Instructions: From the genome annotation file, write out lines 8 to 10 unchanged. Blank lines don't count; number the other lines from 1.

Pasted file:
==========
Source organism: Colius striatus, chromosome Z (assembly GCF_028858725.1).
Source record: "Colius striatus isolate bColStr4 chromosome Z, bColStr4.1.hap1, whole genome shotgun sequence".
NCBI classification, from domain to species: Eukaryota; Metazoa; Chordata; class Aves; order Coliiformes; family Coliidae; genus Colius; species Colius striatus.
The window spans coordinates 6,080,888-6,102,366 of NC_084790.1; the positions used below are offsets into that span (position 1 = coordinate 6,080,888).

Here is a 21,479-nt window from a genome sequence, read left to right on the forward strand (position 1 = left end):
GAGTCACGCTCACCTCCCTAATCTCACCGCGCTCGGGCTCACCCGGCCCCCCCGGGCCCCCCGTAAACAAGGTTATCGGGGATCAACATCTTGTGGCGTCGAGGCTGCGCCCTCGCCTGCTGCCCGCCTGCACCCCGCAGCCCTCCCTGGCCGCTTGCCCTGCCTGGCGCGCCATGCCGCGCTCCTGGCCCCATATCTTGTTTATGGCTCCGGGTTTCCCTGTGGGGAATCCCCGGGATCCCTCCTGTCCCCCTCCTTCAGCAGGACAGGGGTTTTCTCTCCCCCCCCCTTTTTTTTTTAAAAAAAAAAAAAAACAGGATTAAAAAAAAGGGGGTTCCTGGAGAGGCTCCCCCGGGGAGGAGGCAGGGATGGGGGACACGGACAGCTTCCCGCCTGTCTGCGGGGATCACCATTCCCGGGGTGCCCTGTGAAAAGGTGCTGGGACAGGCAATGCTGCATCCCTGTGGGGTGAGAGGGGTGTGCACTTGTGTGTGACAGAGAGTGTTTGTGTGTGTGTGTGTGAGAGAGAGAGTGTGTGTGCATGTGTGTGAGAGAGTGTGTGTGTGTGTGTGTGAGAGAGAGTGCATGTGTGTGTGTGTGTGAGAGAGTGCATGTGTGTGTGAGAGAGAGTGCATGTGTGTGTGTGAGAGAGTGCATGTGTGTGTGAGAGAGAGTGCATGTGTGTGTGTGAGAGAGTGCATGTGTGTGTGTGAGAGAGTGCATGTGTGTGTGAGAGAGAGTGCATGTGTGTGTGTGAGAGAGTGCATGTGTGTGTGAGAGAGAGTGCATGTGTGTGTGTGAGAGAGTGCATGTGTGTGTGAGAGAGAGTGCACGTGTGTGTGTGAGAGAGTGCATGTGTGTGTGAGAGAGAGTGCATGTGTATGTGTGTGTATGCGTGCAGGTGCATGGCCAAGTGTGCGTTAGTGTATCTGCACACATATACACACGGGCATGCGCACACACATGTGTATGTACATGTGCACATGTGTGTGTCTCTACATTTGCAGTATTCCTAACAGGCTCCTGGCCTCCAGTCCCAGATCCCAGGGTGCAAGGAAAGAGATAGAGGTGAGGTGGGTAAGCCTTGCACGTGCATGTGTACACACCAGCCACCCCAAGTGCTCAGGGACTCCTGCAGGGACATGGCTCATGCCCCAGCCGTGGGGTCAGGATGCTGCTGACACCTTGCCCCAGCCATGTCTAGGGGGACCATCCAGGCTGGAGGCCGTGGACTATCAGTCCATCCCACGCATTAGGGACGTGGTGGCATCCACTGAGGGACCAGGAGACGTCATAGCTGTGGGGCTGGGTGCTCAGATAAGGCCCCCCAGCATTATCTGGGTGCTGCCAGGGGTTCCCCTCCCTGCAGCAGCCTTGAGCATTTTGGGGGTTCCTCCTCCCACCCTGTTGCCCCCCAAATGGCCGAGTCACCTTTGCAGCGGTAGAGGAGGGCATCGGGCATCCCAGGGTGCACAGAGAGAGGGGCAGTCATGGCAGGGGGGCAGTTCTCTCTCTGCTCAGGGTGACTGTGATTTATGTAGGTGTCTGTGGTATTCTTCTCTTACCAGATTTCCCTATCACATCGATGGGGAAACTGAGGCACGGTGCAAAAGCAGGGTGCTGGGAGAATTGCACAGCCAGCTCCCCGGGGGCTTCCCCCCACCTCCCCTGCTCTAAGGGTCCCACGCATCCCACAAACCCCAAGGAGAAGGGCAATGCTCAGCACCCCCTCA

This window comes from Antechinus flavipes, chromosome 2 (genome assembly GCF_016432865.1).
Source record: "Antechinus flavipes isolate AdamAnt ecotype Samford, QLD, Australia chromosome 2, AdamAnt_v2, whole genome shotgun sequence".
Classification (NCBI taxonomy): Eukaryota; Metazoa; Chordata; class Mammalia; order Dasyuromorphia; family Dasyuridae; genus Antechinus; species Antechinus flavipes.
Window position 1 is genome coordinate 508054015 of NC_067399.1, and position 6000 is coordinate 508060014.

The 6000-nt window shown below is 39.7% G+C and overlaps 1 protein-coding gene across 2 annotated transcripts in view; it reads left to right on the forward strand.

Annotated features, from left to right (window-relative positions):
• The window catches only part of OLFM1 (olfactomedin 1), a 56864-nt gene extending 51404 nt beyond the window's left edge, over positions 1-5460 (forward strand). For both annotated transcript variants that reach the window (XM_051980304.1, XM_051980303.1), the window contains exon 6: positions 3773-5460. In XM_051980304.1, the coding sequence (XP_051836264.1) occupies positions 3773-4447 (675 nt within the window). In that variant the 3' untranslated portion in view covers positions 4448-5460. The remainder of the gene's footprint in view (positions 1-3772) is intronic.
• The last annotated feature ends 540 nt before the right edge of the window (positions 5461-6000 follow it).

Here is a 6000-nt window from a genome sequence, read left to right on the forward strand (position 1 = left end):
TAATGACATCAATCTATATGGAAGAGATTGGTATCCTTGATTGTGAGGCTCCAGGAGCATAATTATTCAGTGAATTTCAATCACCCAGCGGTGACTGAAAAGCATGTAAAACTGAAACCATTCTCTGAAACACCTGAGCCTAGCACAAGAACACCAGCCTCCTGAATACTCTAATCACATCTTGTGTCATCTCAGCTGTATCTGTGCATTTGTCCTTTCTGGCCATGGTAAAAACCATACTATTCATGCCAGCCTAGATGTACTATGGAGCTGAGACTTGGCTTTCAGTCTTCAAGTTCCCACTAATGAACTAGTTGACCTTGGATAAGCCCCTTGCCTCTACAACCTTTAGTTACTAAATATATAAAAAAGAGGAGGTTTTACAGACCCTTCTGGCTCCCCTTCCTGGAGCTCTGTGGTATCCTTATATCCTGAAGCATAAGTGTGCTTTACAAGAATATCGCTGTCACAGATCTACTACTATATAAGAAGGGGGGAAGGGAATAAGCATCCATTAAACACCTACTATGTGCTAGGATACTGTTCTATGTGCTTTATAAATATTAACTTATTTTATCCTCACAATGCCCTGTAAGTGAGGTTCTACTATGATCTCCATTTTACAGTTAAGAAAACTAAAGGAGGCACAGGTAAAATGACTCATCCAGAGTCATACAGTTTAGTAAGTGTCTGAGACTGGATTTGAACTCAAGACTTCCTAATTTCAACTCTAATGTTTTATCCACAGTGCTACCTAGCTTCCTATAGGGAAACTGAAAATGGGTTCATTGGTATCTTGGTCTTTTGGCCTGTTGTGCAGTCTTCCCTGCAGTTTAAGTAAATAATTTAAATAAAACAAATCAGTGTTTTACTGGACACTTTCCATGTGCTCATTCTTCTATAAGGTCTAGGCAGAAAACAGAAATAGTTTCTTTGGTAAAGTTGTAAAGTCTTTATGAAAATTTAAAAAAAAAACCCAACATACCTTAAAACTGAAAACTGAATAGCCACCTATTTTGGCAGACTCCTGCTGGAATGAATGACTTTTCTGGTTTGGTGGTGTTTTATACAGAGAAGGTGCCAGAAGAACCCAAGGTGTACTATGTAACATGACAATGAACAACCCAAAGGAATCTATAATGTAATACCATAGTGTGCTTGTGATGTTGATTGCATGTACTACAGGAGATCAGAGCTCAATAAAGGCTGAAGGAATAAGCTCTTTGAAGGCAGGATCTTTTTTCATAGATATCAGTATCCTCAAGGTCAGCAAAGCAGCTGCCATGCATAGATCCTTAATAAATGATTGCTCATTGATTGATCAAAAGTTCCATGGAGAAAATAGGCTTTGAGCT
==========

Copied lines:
Source record: "Antechinus flavipes isolate AdamAnt ecotype Samford, QLD, Australia chromosome 2, AdamAnt_v2, whole genome shotgun sequence".
Classification (NCBI taxonomy): Eukaryota; Metazoa; Chordata; class Mammalia; order Dasyuromorphia; family Dasyuridae; genus Antechinus; species Antechinus flavipes.
Window position 1 is genome coordinate 508054015 of NC_067399.1, and position 6000 is coordinate 508060014.